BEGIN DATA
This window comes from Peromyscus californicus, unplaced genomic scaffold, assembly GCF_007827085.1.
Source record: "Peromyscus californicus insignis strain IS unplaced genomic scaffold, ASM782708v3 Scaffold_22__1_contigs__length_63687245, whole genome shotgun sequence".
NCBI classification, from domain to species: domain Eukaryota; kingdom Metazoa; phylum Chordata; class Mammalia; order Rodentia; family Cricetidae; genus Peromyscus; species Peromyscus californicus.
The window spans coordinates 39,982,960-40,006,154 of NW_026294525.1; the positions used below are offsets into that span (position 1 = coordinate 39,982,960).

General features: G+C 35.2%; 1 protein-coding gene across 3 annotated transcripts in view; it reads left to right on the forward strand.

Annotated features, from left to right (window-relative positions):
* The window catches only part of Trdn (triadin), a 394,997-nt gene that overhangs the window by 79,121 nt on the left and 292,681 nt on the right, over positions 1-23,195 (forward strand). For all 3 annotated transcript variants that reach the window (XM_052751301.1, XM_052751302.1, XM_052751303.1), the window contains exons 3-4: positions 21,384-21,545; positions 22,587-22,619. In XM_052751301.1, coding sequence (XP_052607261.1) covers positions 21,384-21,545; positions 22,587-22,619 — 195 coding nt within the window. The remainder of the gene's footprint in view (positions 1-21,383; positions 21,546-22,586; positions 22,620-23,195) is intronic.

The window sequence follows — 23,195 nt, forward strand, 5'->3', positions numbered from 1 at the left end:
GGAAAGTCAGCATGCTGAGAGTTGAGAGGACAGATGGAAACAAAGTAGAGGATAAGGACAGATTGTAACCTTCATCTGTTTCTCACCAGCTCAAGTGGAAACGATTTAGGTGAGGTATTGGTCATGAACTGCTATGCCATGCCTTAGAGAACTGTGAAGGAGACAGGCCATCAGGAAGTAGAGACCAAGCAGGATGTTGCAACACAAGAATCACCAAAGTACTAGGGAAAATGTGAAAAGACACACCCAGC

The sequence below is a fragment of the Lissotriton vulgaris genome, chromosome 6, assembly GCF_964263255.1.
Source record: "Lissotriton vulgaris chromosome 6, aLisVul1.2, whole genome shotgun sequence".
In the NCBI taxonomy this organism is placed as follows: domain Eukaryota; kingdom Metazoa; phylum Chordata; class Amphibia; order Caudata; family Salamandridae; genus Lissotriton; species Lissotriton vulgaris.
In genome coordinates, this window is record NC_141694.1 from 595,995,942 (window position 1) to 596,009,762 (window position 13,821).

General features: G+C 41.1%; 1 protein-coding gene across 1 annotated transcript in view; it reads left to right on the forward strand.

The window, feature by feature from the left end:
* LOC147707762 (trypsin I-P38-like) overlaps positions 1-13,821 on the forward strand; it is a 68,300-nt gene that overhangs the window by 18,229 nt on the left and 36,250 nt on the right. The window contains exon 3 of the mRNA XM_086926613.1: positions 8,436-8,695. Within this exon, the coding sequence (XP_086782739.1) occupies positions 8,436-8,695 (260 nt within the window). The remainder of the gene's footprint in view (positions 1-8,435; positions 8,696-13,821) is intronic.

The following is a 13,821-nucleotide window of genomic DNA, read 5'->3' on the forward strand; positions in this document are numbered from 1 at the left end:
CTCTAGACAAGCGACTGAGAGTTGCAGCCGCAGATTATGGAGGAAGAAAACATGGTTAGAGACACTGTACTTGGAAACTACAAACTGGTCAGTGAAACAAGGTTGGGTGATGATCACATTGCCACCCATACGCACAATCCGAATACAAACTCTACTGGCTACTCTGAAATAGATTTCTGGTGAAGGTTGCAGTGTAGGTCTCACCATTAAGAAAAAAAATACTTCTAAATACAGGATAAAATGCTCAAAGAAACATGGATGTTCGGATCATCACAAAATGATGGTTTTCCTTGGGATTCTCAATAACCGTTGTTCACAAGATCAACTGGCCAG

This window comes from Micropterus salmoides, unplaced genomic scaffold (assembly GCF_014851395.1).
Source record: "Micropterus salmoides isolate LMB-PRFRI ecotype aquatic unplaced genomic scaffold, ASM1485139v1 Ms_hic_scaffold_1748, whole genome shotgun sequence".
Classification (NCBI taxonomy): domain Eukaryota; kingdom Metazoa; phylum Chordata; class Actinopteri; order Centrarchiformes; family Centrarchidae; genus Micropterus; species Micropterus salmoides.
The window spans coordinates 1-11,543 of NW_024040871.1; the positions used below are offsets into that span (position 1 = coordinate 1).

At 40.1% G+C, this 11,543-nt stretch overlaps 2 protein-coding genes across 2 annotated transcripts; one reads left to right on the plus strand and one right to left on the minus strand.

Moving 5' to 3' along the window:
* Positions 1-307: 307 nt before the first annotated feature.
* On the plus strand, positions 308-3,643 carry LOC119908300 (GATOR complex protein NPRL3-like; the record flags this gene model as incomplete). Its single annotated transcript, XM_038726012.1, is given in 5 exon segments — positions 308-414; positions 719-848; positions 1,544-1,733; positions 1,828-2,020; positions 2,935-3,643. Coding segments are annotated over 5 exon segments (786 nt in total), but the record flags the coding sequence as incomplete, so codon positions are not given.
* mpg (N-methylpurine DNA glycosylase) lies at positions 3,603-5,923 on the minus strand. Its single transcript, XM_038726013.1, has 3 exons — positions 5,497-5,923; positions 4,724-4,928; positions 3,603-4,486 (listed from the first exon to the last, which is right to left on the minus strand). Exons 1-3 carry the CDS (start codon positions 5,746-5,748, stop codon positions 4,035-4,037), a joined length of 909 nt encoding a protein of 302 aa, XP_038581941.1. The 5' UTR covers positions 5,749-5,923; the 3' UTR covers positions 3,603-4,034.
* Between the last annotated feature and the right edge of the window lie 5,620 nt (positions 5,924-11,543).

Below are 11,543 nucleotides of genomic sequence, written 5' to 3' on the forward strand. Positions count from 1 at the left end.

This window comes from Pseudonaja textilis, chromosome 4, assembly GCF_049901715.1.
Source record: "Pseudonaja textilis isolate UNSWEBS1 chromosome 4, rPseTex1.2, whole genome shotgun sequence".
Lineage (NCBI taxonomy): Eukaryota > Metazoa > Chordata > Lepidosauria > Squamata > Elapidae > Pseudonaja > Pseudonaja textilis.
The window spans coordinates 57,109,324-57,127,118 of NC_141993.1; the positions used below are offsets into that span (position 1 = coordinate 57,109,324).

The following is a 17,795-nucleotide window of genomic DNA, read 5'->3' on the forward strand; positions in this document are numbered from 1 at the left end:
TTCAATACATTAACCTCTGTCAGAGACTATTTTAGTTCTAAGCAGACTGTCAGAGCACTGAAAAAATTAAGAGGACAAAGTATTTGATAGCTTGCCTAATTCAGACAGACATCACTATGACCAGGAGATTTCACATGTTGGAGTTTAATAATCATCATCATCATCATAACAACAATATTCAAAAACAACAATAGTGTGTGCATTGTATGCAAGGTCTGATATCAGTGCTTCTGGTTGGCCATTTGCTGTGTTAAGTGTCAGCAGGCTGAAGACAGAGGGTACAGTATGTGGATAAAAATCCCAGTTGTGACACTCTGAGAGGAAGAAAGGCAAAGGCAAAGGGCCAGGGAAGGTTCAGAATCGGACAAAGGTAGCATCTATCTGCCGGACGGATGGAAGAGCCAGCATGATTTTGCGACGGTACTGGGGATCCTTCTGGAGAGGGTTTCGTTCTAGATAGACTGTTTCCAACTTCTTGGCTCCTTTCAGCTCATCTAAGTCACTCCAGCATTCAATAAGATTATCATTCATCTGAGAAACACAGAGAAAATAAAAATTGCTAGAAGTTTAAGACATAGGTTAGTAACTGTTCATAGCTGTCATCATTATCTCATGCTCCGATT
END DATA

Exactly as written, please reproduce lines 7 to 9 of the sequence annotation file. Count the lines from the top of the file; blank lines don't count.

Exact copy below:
* The window catches only part of Trdn (triadin), a 394,997-nt gene that overhangs the window by 79,121 nt on the left and 292,681 nt on the right, over positions 1-23,195 (forward strand). For all 3 annotated transcript variants that reach the window (XM_052751301.1, XM_052751302.1, XM_052751303.1), the window contains exons 3-4: positions 21,384-21,545; positions 22,587-22,619. In XM_052751301.1, coding sequence (XP_052607261.1) covers positions 21,384-21,545; positions 22,587-22,619 — 195 coding nt within the window. The remainder of the gene's footprint in view (positions 1-21,383; positions 21,546-22,586; positions 22,620-23,195) is intronic.

The window sequence follows — 23,195 nt, forward strand, 5'->3', positions numbered from 1 at the left end:
GGAAAGTCAGCATGCTGAGAGTTGAGAGGACAGATGGAAACAAAGTAGAGGATAAGGACAGATTGTAACCTTCATCTGTTTCTCACCAGCTCAAGTGGAAACGATTTAGGTGAGGTATTGGTCATGAACTGCTATGCCATGCCTTAGAGAACTGTGAAGGAGACAGGCCATCAGGAAGTAGAGACCAAGCAGGATGTTGCAACACAAGAATCACCAAAGTACTAGGGAAAATGTGAAAAGACACACCCAGC